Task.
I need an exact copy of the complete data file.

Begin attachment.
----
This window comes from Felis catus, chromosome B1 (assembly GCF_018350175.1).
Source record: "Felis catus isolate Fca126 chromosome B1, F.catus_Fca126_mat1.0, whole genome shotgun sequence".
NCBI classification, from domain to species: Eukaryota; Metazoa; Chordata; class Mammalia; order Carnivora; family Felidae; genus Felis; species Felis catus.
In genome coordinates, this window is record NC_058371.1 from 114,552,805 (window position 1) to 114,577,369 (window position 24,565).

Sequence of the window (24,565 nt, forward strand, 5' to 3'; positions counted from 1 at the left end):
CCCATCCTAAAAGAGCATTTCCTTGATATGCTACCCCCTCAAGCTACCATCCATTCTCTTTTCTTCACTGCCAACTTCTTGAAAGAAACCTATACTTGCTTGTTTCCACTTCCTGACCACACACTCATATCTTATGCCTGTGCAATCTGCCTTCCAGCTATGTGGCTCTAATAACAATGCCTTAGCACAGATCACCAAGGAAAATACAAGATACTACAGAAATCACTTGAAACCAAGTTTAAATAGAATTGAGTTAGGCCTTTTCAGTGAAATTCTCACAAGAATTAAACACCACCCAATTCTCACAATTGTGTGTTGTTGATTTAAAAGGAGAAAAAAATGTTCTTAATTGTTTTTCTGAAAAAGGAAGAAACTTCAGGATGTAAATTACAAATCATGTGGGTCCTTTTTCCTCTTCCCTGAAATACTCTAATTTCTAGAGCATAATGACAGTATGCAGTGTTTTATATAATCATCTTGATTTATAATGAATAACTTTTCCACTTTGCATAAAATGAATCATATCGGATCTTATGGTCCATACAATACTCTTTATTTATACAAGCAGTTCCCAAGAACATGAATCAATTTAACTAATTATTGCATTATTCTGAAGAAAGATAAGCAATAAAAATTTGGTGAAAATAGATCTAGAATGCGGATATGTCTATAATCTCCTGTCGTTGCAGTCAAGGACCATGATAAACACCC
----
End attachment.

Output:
This window comes from Felis catus, chromosome B1 (assembly GCF_018350175.1).
Source record: "Felis catus isolate Fca126 chromosome B1, F.catus_Fca126_mat1.0, whole genome shotgun sequence".
NCBI classification, from domain to species: Eukaryota; Metazoa; Chordata; class Mammalia; order Carnivora; family Felidae; genus Felis; species Felis catus.
In genome coordinates, this window is record NC_058371.1 from 114,552,805 (window position 1) to 114,577,369 (window position 24,565).

Sequence of the window (24,565 nt, forward strand, 5' to 3'; positions counted from 1 at the left end):
CCCATCCTAAAAGAGCATTTCCTTGATATGCTACCCCCTCAAGCTACCATCCATTCTCTTTTCTTCACTGCCAACTTCTTGAAAGAAACCTATACTTGCTTGTTTCCACTTCCTGACCACACACTCATATCTTATGCCTGTGCAATCTGCCTTCCAGCTATGTGGCTCTAATAACAATGCCTTAGCACAGATCACCAAGGAAAATACAAGATACTACAGAAATCACTTGAAACCAAGTTTAAATAGAATTGAGTTAGGCCTTTTCAGTGAAATTCTCACAAGAATTAAACACCACCCAATTCTCACAATTGTGTGTTGTTGATTTAAAAGGAGAAAAAAATGTTCTTAATTGTTTTTCTGAAAAAGGAAGAAACTTCAGGATGTAAATTACAAATCATGTGGGTCCTTTTTCCTCTTCCCTGAAATACTCTAATTTCTAGAGCATAATGACAGTATGCAGTGTTTTATATAATCATCTTGATTTATAATGAATAACTTTTCCACTTTGCATAAAATGAATCATATCGGATCTTATGGTCCATACAATACTCTTTATTTATACAAGCAGTTCCCAAGAACATGAATCAATTTAACTAATTATTGCATTATTCTGAAGAAAGATAAGCAATAAAAATTTGGTGAAAATAGATCTAGAATGCGGATATGTCTATAATCTCCTGTCGTTGCAGTCAAGGACCATGATAAACACCC